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How can I rewrite my current custody order?

Highland, NY |
Filed under: Family law

The current order was written when my son for a baby, a lot of things have changed since then. I wish to rewrite the current order by adding some stipulations into it and elaborating on some of the ones already ordered, We are currently involved with a separate court case and have to go to court at the end of the month. Can I rewrite the order we already have and present it to my lawyer? My ex likes to try and twist what's said in the order to fit whatever she happens to want. I wish to add in guild lines to follow. Would I need to file another motion for modification or can I present it at the current modification date?

Attorney Answers 4


  1. If you are in the midst of a modification proceeding, you can address the changes in this action. You may need to amend your pleadings.

    It is always advisable to contact an attorney. For a consultation, please contact our office at 516-669-3295. We are located in West Babylon, NY and proudly offer very low rates and free consultations. For more information, please see our website: <a href="http://www.LouisLSternbergLaw.com">Long Island Divorce Lawyer Louis Sternberg.</a>


  2. You can also go to mediation and work out some of the rough spots where you and your ex disagree and try to work out procedures for making visitation workable, and both sides can express their wishes and concerns to a neutral facilitator. It's typical for people to argue and "twist" terms in the orders to favor their positions, but why it's also equally important that the orders try to clarify the issues and procedures to be followed going forward so everyone knows what's expected of them and the order spells out how it should work so there aren't continuous arguments.

    As the children get older, they too have more "say" in these matters, and what they say to the Attorney for the Children about their wishes is more taken in to account.

    It's not unusual for exs to harbor anger and bad feelings about failed relationships, but the Family Court tries to focus on both parents cultivating as normal and full a relationship with the children and to get the parents to focus on those needs of the child rather than using the process to continue petty and selfish bickering with each other to settle scores and continue conflict.

    Mediation with a neutral facilitator can help parents who are not focusing on the child not to look at the process as a "win-lose" points scoring exercise but something that can help the children live as normal a life as possible. Sometimes, unfortunately, lawyers exacerbate this process to prove their value to their clients.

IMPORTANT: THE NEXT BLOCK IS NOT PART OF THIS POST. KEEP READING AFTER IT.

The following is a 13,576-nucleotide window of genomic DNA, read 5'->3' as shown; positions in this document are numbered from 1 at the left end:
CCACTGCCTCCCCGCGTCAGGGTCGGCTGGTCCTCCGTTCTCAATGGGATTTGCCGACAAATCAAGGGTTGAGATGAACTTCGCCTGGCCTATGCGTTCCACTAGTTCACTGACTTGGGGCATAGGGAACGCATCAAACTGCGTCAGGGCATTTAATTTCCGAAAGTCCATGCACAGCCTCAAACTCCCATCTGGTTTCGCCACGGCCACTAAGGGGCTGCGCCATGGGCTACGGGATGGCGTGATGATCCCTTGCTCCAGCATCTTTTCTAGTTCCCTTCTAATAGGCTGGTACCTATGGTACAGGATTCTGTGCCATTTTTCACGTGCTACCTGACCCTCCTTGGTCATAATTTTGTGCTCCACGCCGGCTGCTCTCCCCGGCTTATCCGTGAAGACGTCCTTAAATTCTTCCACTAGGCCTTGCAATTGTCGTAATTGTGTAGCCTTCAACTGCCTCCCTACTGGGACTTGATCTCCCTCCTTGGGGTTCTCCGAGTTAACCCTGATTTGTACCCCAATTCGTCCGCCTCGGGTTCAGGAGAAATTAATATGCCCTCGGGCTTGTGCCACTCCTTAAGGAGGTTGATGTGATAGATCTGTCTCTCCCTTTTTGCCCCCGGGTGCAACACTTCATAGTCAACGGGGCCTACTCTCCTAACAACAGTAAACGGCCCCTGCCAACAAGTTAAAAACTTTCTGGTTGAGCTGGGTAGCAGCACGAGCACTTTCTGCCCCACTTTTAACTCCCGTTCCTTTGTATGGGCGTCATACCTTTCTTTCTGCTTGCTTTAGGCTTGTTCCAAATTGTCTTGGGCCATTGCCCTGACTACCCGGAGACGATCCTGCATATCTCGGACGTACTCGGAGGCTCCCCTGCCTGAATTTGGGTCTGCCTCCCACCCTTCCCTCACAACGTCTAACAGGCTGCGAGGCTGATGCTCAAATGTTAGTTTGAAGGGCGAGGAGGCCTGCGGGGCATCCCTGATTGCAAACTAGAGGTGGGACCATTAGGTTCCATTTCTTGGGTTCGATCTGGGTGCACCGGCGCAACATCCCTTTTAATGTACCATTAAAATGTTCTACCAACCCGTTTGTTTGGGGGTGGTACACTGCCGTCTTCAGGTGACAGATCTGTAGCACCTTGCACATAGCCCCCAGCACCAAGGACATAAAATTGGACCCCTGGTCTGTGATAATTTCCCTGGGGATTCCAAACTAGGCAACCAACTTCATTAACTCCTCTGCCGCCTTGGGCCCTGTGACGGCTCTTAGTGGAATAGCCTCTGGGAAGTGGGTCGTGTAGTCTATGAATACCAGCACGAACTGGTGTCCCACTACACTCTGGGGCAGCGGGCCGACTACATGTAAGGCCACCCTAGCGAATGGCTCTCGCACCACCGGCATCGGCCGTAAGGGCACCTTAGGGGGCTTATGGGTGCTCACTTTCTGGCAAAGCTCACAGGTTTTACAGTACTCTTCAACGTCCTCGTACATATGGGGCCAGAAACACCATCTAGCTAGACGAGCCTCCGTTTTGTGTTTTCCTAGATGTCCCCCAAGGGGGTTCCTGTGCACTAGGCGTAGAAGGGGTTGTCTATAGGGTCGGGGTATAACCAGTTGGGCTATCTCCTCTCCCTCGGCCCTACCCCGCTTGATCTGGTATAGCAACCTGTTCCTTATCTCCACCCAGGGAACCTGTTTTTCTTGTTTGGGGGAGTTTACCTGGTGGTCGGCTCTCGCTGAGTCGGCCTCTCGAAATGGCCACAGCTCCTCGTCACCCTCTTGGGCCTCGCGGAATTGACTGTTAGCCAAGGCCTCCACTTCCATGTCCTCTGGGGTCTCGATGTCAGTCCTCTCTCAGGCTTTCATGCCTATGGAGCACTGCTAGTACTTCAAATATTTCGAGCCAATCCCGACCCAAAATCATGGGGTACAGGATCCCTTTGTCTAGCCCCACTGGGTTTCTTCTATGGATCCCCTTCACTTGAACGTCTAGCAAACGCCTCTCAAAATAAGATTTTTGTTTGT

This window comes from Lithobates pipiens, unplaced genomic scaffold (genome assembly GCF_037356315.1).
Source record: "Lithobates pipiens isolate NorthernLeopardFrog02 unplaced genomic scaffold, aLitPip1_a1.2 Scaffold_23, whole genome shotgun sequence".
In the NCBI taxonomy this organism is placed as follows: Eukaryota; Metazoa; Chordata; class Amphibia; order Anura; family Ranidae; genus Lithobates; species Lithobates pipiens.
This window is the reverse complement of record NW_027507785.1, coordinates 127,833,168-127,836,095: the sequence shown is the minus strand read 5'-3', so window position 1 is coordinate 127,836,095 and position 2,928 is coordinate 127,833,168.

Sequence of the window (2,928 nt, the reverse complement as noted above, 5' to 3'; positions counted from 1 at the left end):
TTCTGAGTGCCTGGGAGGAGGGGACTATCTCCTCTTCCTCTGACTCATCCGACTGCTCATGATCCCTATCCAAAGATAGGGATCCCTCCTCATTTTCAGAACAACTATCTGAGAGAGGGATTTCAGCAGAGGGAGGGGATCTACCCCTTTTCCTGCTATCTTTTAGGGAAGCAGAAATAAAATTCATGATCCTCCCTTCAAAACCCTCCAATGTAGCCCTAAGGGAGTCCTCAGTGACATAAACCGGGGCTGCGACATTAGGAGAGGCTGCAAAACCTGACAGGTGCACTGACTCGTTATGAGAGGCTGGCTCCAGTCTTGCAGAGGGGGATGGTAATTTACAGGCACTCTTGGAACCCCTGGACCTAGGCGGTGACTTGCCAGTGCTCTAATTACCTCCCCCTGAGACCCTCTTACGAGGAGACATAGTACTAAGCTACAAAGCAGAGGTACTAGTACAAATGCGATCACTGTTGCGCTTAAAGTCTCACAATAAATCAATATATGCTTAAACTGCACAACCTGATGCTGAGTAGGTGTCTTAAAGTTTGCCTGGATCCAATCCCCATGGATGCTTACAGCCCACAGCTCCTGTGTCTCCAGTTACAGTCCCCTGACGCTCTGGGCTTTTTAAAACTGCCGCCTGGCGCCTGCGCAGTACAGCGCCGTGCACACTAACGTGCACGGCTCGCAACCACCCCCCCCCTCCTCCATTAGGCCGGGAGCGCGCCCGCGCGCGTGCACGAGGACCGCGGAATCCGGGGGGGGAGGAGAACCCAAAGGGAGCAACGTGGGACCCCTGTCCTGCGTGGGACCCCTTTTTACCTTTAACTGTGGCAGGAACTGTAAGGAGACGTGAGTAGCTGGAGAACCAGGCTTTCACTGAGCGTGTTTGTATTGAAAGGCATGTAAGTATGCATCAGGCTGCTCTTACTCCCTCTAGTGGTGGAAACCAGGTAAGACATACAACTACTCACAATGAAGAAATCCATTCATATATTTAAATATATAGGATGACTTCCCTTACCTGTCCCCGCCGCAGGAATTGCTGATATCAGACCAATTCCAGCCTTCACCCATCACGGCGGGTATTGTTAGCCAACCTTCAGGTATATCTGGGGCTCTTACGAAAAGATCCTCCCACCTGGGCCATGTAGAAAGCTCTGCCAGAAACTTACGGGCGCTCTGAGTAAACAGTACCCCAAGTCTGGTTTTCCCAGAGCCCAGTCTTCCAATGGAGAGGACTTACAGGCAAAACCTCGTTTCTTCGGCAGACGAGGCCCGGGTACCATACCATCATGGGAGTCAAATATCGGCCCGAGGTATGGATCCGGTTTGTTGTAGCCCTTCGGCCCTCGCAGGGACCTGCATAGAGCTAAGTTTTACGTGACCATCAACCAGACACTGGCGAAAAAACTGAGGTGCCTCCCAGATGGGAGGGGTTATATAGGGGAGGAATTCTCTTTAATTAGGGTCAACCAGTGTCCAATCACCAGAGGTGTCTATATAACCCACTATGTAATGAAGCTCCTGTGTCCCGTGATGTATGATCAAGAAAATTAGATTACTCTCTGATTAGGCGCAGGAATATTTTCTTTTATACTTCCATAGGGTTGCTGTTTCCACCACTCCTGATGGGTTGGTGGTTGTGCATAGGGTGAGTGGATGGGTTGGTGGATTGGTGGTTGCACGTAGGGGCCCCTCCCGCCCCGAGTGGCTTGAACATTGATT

This answer is provided under the Avvo.com “Terms and Conditions of Use” (“ToU”), particularly ¶9 which states that any information provided is not intended as legal advice or to create an attorney-client relationship between you and me or any other attorney. Such information is intended for general informational purposes only and should be used only as a starting point for addressing your legal issues. In particular, my answers and those of others are not a substitute for an in-person or telephone consultation with an attorney licensed to practice in your jurisdiction about your specific legal issue, and you should not rely solely upon Legal Information you obtain from this website or other resources which may be linked to an answer for informational purposes. You understand that questions and answers or other postings to the Site are not confidential and are not subject to attorney-client privilege. The full Avvo ToU are set forth at http://www.avvo.com/support/terms . In addition, while similar legal principles often apply in many states, I am only licensed to practice in the State of New York and Federal Courts. Any general information I provide about non-New York laws should be checked with an attorney licensed to practice in your State. Lastly, New York State Court rules (22 NYCRR Part 1200, Rule 7.1) also require me to inform you that my answers and attorney profile posted on the Avvo.com site may be considered "attorney advertising" and that "prior results do not guarantee a similar outcome".


  3. Your attorney is in the best position to advise you. They are, presumably, aware of all the facts and circumstances of your case. Ask them.

    I am not your attorney and any posts/messages or responses to posts/messages can not establish an attorney-client relationship. www.PatchogueAttorney.com You should not rely upon free legal advice and I disclaim any liability for the results if you do.


  4. I agree with the advice that you speak to your lawyer about this issue. While this site is fantastic for obtaining a broad range of information from experienced attorneys, it is always best to speak to your own attorney if you already have one. There is nothing more frustrating to me as an attorney than when a client does not want to take my advice because he has spoken to someone else---who is less familiar with the specifics of the case.

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